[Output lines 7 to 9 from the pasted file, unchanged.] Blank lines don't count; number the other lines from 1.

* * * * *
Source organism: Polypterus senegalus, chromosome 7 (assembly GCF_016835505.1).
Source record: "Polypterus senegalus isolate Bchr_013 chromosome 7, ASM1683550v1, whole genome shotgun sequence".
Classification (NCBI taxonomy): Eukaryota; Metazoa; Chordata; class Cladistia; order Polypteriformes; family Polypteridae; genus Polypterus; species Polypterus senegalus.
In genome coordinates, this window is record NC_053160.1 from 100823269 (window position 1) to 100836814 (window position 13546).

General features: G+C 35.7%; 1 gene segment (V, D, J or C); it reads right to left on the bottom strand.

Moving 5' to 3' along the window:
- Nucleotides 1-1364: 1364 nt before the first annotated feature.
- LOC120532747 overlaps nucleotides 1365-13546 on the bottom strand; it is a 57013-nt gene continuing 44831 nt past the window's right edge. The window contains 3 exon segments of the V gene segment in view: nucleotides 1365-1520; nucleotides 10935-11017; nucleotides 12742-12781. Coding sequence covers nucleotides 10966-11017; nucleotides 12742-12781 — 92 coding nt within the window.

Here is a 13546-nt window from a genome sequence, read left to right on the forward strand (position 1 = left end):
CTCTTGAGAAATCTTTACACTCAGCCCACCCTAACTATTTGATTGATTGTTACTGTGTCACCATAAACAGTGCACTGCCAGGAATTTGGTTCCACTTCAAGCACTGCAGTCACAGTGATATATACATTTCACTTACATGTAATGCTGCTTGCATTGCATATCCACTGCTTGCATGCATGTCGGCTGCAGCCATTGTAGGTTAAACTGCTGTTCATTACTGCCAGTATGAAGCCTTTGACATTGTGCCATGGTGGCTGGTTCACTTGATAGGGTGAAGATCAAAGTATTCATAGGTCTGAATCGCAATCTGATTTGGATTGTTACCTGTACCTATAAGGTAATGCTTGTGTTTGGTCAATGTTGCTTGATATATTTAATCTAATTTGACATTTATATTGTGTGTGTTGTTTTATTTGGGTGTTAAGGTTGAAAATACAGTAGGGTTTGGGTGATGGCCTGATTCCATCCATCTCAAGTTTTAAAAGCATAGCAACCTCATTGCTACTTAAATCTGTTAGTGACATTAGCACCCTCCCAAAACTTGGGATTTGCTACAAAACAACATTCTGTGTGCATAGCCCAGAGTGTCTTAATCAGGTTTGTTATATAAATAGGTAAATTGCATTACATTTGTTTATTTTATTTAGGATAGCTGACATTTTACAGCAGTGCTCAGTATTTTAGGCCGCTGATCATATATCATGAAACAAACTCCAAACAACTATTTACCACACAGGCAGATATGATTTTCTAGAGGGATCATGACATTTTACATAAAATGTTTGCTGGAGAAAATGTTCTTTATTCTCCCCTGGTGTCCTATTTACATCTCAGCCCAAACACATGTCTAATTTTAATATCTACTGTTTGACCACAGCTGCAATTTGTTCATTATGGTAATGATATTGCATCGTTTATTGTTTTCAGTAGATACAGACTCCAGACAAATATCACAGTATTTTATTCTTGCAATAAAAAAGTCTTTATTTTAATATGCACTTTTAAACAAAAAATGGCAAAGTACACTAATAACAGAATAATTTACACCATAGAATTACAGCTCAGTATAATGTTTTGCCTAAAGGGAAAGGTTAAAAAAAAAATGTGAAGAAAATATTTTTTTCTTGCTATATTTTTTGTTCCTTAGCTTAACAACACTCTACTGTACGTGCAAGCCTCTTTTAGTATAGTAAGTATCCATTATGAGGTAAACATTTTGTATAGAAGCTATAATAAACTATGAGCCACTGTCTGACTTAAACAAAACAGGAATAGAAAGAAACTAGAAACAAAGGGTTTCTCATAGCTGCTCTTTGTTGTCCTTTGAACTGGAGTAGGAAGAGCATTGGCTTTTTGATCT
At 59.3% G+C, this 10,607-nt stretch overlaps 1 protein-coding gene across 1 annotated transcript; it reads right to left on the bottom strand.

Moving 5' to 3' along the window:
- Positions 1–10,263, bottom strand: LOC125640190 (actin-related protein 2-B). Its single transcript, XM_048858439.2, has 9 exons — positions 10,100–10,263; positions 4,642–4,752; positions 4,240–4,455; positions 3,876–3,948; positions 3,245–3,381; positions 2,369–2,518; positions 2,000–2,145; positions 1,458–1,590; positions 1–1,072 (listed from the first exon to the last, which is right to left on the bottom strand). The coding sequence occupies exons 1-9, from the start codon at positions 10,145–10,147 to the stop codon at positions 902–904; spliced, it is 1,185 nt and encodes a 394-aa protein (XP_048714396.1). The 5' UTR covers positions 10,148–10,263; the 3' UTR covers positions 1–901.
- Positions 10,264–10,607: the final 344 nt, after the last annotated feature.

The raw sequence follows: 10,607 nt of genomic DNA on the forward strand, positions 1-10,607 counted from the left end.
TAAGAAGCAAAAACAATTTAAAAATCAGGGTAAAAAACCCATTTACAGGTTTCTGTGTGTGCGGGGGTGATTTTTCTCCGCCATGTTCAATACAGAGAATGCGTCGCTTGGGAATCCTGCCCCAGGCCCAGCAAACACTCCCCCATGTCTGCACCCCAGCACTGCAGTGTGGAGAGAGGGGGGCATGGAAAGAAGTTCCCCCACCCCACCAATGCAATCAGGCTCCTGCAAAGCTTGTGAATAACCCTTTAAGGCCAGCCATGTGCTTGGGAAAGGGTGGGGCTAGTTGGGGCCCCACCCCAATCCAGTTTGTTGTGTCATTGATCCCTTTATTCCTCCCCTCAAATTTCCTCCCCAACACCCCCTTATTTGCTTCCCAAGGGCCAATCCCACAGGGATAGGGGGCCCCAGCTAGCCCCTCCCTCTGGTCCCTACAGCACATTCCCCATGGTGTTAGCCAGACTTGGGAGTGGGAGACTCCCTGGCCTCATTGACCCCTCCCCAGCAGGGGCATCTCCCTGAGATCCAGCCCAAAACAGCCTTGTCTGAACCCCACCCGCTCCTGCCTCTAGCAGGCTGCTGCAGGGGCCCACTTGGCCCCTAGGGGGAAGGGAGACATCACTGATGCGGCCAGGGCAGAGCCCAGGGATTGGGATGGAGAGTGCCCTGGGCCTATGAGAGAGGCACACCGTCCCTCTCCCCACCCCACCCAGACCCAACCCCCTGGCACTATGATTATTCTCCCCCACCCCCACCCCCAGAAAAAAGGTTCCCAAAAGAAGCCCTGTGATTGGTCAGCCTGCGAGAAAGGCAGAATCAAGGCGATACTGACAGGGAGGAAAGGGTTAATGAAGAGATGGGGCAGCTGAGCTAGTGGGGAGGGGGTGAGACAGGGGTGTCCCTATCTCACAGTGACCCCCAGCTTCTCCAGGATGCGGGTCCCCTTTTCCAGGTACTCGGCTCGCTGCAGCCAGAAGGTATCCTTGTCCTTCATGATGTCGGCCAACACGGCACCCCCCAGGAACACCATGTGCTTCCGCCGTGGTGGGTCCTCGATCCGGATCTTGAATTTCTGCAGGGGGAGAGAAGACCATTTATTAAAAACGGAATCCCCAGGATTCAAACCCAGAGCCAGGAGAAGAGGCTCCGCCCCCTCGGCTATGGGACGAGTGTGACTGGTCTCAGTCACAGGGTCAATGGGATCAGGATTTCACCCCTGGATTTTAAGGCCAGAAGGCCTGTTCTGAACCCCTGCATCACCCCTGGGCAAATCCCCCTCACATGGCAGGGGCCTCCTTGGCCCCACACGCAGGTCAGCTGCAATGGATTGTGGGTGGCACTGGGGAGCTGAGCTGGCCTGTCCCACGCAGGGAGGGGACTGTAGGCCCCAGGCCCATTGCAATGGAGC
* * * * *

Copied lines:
- Nucleotides 1-1364: 1364 nt before the first annotated feature.
- LOC120532747 overlaps nucleotides 1365-13546 on the bottom strand; it is a 57013-nt gene continuing 44831 nt past the window's right edge. The window contains 3 exon segments of the V gene segment in view: nucleotides 1365-1520; nucleotides 10935-11017; nucleotides 12742-12781. Coding sequence covers nucleotides 10966-11017; nucleotides 12742-12781 — 92 coding nt within the window.

Here is a 13546-nt window from a genome sequence, read left to right on the forward strand (position 1 = left end):